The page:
We previously wrote about the important uncertainties facing the first couple of crypto bankruptcy filings. Primarily the issues involve whether the “customers” of a crypto platform are asset owners (as they believe and are sold on) or whether they are going to end up being unsecured creditors who won’t see a penny out of their investments. Very.Major.Problem.
What seems to be flying under the radar is that there is already at least one case deciding this issue, and it is not in favor of the “customers.” [Maybe investors need to start calling themselves owners instead of customers]. Cred Inc. was founded in 2018 and operated a “global financial services platform” serving investors in over 183 countries. Crypto owners would transfer digital cryptocurrency to Cred, pursuant to contract, and Cred would reinvest into third-party asset managers. Crypto owners could also deposit their crypto with Cred and then borrow against it at a fixed rate.
Chapter 11 Filing in November 2020
Cred Inc. and its affiliates filed bankruptcy in 2020 with over $160 million in liabilities. The Court ordered the appointment of an examiner, which is a fairly rare remedy, and is a costly independent review of allegations usually involving fraud or mismanagement of some kind.
The Cred Inc. case contains many other complicating factors and issues beyond who owned the actual assets, too lengthy to go into here. There were alleged thefts of crypto by fraudsters/imposters, market fluctuation timing problems, and the entire set up as a crypto lender was complex and outside the norm of a mere platform holding crypto assets.
The Examiner issued his report in March 2021, and Cred eventually confirmed a liquidation plan. The “customers” who had given their crypto to Cred were treated as general unsecured creditors, and all the commingled crypto assets were treated as property of the estate.
Of major note is the importance of the documentation between the platform and the crypto customer/owner. In the Cred case, while the documents entitled the owners to a return of principal and interest at the expiration of their loaning the crypto to Cred, it was not the exact same cryptocurrency, just the same amount. In effect, this was run as a giant commingling of assets without much if any protection or restrictions to protect the owners.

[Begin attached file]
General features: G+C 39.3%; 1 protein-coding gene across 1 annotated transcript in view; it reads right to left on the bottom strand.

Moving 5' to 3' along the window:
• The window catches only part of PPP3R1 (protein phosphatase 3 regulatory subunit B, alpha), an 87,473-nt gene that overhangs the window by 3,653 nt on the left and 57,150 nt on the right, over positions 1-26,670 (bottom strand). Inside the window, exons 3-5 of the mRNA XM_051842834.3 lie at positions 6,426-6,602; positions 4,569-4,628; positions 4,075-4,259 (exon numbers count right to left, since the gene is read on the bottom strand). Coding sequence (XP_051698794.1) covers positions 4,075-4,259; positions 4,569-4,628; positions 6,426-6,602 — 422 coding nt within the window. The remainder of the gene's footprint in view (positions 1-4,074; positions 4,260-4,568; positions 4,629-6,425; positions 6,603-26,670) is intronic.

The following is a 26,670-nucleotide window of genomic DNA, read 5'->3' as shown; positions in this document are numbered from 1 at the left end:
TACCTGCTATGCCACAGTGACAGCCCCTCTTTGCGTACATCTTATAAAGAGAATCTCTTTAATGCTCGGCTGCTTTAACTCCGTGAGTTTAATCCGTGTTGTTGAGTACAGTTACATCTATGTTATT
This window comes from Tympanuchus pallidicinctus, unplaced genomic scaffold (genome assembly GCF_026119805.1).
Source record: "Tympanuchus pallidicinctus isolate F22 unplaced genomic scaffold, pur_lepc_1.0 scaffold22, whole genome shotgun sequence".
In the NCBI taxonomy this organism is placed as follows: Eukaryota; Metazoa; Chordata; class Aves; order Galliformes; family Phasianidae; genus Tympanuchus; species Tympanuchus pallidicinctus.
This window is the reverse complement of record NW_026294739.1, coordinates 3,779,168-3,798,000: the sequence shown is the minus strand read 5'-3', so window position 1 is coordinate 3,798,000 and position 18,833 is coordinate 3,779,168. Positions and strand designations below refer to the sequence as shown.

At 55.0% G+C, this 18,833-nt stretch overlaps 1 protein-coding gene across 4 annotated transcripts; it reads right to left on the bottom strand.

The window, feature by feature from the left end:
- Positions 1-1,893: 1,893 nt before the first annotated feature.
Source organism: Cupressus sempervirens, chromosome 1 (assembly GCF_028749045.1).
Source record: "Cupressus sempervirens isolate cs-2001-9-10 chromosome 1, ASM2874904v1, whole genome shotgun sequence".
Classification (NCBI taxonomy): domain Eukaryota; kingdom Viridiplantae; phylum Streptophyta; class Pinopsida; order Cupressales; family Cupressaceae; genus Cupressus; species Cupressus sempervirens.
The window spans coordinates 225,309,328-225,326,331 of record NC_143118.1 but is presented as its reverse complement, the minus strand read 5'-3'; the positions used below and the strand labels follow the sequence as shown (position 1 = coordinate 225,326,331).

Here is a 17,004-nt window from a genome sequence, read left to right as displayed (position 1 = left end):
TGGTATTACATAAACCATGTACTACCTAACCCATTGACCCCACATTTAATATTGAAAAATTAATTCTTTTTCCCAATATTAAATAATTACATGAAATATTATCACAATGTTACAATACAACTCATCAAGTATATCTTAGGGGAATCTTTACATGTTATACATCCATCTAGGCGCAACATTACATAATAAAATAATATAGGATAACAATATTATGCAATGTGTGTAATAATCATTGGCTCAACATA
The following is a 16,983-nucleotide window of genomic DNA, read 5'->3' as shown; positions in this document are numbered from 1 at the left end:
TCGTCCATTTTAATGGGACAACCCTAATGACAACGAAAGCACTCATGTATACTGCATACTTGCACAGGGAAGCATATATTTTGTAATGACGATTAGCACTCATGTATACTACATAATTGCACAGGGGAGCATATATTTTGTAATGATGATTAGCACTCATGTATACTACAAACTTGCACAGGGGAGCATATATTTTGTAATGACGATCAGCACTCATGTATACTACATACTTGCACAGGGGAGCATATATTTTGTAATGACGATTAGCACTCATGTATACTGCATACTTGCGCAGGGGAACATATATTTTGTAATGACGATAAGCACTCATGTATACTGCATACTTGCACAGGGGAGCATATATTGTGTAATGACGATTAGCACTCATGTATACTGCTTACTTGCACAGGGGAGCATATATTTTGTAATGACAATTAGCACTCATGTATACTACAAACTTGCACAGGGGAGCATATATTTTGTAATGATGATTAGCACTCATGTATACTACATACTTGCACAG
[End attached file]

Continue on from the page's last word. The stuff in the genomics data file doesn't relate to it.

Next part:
Read your contract agreements with a fine tooth comb when using a crypto platform. These will be of ultimate legal importance if things go bad.
KYC becomes KYP. In banking, “know your customer” rules have long been in place. For crypto, we need “Know Your Platform.” In Cred, the examiner found very lax internal controls and governance processes in a company with over $150 million in investments.
Know Your Platform also extends to who the platform is dealing with- all of its major counter-parties. Most crypto investors aren’t technology geniuses, and they are trusting of the marketing and sales teams and all the hype around crypto. As a long time bankruptcy attorney, trust me when I say there are always new and exciting ways to lose money. Don’t get in over an amount you can risk losing, and try to understand exactly who/what/why/how your platform runs it operations. In Cred, they were hedging and dealing with margin calls and substantial loans and micro loans in Hong Kong and China. If you didn’t want to make a micro loan in China, then perhaps rethink if Cred was the right platform for you.
Once it dies down, it is too late to address any of this. Be proactive in learning more about your platform.
About DelCotto Law Group
DelCotto Law Group is Kentucky’s asset preservation and business restructuring law firm known for its commitment to the lifetime success of its clients. DLG serves Kentuckians with complicated financial matters, especially in the areas of bankruptcy and complex litigation. For more information please call (859) 231-5800, email [email protected] or reach us on our contact page.